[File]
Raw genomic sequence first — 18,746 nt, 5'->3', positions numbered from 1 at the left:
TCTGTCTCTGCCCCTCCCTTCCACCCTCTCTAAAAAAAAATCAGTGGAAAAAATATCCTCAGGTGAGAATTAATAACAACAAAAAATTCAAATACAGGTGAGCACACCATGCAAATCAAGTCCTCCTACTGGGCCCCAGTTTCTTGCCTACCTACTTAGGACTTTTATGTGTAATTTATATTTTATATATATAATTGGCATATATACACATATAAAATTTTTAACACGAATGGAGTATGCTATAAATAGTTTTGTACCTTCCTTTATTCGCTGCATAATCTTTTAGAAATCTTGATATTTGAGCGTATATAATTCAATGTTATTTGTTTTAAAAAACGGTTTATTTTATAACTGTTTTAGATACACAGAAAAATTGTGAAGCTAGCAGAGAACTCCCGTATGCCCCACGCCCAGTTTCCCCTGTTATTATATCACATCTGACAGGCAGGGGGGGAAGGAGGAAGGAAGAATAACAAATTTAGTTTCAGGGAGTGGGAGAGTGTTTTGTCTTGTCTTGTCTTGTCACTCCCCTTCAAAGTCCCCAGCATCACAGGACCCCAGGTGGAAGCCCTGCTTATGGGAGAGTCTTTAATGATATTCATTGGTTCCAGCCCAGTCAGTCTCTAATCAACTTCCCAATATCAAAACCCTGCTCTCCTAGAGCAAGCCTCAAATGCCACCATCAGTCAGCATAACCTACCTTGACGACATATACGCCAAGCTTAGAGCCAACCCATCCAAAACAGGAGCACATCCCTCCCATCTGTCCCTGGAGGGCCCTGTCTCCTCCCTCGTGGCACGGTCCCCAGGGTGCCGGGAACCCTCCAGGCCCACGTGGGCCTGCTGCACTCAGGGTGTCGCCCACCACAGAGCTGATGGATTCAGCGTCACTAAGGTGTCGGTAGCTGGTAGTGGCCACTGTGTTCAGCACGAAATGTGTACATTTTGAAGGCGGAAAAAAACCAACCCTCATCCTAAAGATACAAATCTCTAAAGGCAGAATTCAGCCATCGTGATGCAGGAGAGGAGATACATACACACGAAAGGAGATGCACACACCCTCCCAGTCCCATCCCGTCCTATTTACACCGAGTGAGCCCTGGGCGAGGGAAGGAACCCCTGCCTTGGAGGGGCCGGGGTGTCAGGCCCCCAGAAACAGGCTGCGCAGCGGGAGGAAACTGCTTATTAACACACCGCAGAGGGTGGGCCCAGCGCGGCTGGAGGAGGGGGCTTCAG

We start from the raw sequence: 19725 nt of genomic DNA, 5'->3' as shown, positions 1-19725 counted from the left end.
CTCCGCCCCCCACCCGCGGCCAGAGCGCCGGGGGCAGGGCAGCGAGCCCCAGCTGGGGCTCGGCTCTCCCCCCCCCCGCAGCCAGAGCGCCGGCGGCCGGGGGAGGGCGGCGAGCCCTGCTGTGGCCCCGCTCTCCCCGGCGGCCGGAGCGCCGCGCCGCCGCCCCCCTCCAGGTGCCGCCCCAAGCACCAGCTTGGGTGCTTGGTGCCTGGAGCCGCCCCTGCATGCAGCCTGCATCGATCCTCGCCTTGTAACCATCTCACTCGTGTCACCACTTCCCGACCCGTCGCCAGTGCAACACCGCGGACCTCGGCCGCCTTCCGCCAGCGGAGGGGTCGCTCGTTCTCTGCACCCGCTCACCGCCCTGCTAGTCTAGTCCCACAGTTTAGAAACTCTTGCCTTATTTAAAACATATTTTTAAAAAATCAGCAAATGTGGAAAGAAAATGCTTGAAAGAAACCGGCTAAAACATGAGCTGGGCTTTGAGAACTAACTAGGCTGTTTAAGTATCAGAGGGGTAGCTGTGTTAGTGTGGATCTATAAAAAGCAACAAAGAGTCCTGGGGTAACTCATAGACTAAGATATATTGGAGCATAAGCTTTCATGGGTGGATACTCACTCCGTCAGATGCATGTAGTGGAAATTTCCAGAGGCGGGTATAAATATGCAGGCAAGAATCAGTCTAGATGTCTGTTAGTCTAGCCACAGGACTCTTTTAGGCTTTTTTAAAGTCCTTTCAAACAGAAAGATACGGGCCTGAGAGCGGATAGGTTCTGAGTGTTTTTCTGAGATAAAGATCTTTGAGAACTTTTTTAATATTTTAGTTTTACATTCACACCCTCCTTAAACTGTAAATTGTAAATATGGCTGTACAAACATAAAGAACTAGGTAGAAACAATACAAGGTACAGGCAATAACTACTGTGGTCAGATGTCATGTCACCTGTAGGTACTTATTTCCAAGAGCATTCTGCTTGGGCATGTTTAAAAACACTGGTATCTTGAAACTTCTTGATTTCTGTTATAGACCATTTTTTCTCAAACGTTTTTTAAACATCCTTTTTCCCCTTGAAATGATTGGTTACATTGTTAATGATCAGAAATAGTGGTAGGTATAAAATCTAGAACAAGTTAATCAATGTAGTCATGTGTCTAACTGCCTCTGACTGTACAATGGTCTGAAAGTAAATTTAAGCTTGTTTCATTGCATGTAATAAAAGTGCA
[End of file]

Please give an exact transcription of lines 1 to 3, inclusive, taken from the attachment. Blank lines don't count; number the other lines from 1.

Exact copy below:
Raw genomic sequence first — 18,746 nt, 5'->3', positions numbered from 1 at the left:
TCTGTCTCTGCCCCTCCCTTCCACCCTCTCTAAAAAAAAATCAGTGGAAAAAATATCCTCAGGTGAGAATTAATAACAACAAAAAATTCAAATACAGGTGAGCACACCATGCAAATCAAGTCCTCCTACTGGGCCCCAGTTTCTTGCCTACCTACTTAGGACTTTTATGTGTAATTTATATTTTATATATATAATTGGCATATATACACATATAAAATTTTTAACACGAATGGAGTATGCTATAAATAGTTTTGTACCTTCCTTTATTCGCTGCATAATCTTTTAGAAATCTTGATATTTGAGCGTATATAATTCAATGTTATTTGTTTTAAAAAACGGTTTATTTTATAACTGTTTTAGATACACAGAAAAATTGTGAAGCTAGCAGAGAACTCCCGTATGCCCCACGCCCAGTTTCCCCTGTTATTATATCACATCTGACAGGCAGGGGGGGAAGGAGGAAGGAAGAATAACAAATTTAGTTTCAGGGAGTGGGAGAGTGTTTTGTCTTGTCTTGTCTTGTCACTCCCCTTCAAAGTCCCCAGCATCACAGGACCCCAGGTGGAAGCCCTGCTTATGGGAGAGTCTTTAATGATATTCATTGGTTCCAGCCCAGTCAGTCTCTAATCAACTTCCCAATATCAAAACCCTGCTCTCCTAGAGCAAGCCTCAAATGCCACCATCAGTCAGCATAACCTACCTTGACGACATATACGCCAAGCTTAGAGCCAACCCATCCAAAACAGGAGCACATCCCTCCCATCTGTCCCTGGAGGGCCCTGTCTCCTCCCTCGTGGCACGGTCCCCAGGGTGCCGGGAACCCTCCAGGCCCACGTGGGCCTGCTGCACTCAGGGTGTCGCCCACCACAGAGCTGATGGATTCAGCGTCACTAAGGTGTCGGTAGCTGGTAGTGGCCACTGTGTTCAGCACGAAATGTGTACATTTTGAAGGCGGAAAAAAACCAACCCTCATCCTAAAGATACAAATCTCTAAAGGCAGAATTCAGCCATCGTGATGCAGGAGAGGAGATACATACACACGAAAGGAGATGCACACACCCTCCCAGTCCCATCCCGTCCTATTTACACCGAGTGAGCCCTGGGCGAGGGAAGGAACCCCTGCCTTGGAGGGGCCGGGGTGTCAGGCCCCCAGAAACAGGCTGCGCAGCGGGAGGAAACTGCTTATTAACACACCGCAGAGGGTGGGCCCAGCGCGGCTGGAGGAGGGGGCTTCAG

We start from the raw sequence: 19725 nt of genomic DNA, 5'->3' as shown, positions 1-19725 counted from the left end.